by Konrad Putzier and Peter Grant, The Wall Street Journal, April 26, 2022
New York City’s Times Square is looking to rebound from its worst economic crisis by becoming more like Las Vegas.
Investors and developers are doubling down on tourism and entertainment venues while Times Square’s office towers remain largely empty during the day. A new hotel with an outdoor pool overlooking the theater district has been opening in stages since last year, while another hotel with a concert stage is set to open in 2023. A developer has proposed building Manhattan’s first casino in the entertainment district.
Times Square’s economy suffered more than that of any other New York City neighborhood in 2020. During the early months of the pandemic, its reliance on tourists and theatergoers was its biggest weakness. Hotels and retail businesses closed down as visitors stayed away. Crime rose.
Now, entertainment is re-emerging as a source of strength. Weekly Broadway attendance was at nearly 90% of its prepandemic levels in mid-April, according to the Broadway League, a trade association. Times Square’s hotel occupancy in March was about 80% of the March 2019 level, according to the Times Square Alliance, a business-improvement district. Meanwhile, office occupancy across Manhattan was at just 37% of prepandemic levels as of mid-April, according to Kastle Systems, which tracks keycard swipes.
That means Times Square is coming back faster than other parts of Midtown that are more dependent on office workers. The neighborhood’s increasing reliance on tourism and entertainment looks poised to continue, as new hotels and venues open while the popularity of hybrid work may mean fewer office workers come to the city for years to come.
“I hope that anyone who wrote obituaries for Times Square has an eraser,” said Tom Harris, president of the Alliance.
The success of Times Square’s recovery is crucial to the city as a whole. The neighborhood’s businesses employed around 66,000 people before the pandemic, according to the Alliance. Its economic output was equivalent to the city of Nashville’s in 2016, according to a study by consulting firm HR&A Advisors, and accounted for 15% of New York’s economy.
To regain that stature, it is turning to the Las Vegas Strip’s playbook.
New York state has a ban on new casinos until 2023, but Gov. Kathy Hochul wants to end it this year. New York City’s hotel union and casino operators are lobbying to bring a casino to the city, maintaining that these sites would create more jobs and tax revenue.
Office landlord SL Green Realty Corp. wants to build a casino near Times Square, Chief Executive Marc Holliday said recently. New York state is set to approve as many as three casino licenses for the city, and developers have pitched a number of locations.
“I think that the single best location for a license is Manhattan, and within Manhattan I feel the absolute best, most obvious, least impactful and most globally accepted area will be Times Square,” Mr. Holliday said during an earnings call last week. “So we are on that opportunity.”
A Hard Rock International-branded hotel opened on West 48th Street on Monday. It includes a two-story rock-star-themed penthouse suite, according to the project’s website.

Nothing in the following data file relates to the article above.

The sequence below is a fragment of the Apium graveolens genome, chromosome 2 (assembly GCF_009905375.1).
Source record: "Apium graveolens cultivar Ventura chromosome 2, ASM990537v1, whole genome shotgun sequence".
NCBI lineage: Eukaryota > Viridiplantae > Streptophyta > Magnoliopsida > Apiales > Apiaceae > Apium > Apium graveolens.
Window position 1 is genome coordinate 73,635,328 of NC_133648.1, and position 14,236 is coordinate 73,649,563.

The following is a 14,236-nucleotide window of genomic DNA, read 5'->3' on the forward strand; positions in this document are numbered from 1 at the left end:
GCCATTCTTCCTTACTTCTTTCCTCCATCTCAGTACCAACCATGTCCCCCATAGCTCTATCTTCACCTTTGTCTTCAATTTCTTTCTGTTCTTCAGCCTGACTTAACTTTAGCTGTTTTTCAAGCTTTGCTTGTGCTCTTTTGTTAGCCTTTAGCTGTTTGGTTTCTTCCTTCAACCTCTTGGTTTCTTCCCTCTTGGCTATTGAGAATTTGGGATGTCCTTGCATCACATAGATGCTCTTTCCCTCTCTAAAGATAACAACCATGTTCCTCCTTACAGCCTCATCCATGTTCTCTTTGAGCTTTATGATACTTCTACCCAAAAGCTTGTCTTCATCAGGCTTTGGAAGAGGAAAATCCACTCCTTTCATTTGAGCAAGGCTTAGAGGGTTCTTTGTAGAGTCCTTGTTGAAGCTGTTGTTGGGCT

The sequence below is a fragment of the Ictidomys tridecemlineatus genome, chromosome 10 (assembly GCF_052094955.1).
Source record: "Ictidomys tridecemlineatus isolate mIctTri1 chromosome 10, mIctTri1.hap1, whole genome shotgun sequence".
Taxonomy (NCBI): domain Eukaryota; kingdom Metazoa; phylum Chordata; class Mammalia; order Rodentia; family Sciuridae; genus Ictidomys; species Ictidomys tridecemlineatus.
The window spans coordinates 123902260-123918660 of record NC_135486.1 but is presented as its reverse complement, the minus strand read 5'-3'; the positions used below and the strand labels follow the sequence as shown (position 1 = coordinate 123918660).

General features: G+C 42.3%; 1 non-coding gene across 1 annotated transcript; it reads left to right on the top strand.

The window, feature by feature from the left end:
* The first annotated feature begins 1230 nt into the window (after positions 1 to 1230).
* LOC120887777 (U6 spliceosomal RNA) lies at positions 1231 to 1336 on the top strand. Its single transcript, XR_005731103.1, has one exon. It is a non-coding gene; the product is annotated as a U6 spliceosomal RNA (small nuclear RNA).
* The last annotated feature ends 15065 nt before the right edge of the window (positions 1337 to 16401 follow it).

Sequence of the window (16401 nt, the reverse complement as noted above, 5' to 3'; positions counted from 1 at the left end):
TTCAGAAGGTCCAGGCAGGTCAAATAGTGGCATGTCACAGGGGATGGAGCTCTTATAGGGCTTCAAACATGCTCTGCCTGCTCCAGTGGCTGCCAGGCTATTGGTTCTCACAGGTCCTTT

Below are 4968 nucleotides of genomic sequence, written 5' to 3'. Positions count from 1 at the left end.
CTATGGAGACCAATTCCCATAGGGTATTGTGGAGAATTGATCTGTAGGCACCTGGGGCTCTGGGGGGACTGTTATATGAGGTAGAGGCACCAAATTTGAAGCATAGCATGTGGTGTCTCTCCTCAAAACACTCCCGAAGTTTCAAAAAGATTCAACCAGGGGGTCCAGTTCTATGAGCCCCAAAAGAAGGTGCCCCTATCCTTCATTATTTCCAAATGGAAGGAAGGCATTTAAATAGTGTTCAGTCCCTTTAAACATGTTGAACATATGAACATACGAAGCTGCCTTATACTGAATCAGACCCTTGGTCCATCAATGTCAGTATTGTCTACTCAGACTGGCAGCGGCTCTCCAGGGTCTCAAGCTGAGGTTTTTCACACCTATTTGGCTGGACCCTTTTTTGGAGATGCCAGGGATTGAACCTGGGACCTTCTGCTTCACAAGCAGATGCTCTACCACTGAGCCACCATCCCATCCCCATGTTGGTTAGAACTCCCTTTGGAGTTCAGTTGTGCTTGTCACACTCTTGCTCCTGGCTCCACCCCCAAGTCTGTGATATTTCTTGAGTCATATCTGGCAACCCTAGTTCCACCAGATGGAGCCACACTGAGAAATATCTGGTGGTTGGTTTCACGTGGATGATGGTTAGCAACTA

TSX Broadway, a $2.5 billion hotel and retail tower that will feature a concert stage facing the square, is scheduled for completion in 2023. The project’s developer, L&L Holding Co., thought about altering the project during the pandemic’s early days, said managing director David Orowitz. “But it was pretty clear at the end of the day we were building what was going to continue to work,” he said. “Tourists were going to continue to come.”
Jamestown, the owner of One Times Square, the former headquarters of the New York Times and the location of the ball drop on New Year’s Eve, is expected to announce soon a major upgrade of the 26-story tower, according to people familiar with the matter.
For all the new activity, Times Square’s economy is still troubled. Fewer than 80% of the neighborhood’s businesses are open and six hotels are still closed, according to the Alliance. Many who signed leases before the pandemic are struggling to pay rent.
Josh Gatewood, owner of the Yankee Doodle Dandy’s fried-chicken food trucks, signed a lease to open his first restaurant near Times Square in late 2019. Because of the pandemic, he couldn’t open until December 2020. His store was robbed three times, he said, and drug dealers started selling near his front door. There weren’t enough tourists and office workers to help pay the bills, and Mr. Gatewood was forced to close for good last November.
Since then, Mr. Gatewood said the streets have filled up again. Cheaper real estate is bringing back business. The Planet Hollywood restaurant in Times Square closed in 2020 and never reopened, in part because rent and property taxes were too high, said owner Robert Earl. But Mr. Earl has since found a substantially cheaper space on 42nd Street, where he plans to open a new Planet Hollywood restaurant in late 2022.
Some investors are also buying Times Square hotels at bargain prices, betting they can turn a profit when more tourists return. MCR and Island Capital Group LLC last week said they paid $373 million for the Sheraton New York Times Square hotel—about half the price the property last sold for in 2006. MCR’s CEO Tyler Morse said he expects a surge in demand for tourism and entertainment in the wake of the pandemic.
“People want to be with other people,” he said.
Write to Konrad Putzier at [email protected] and Peter Grant at [email protected]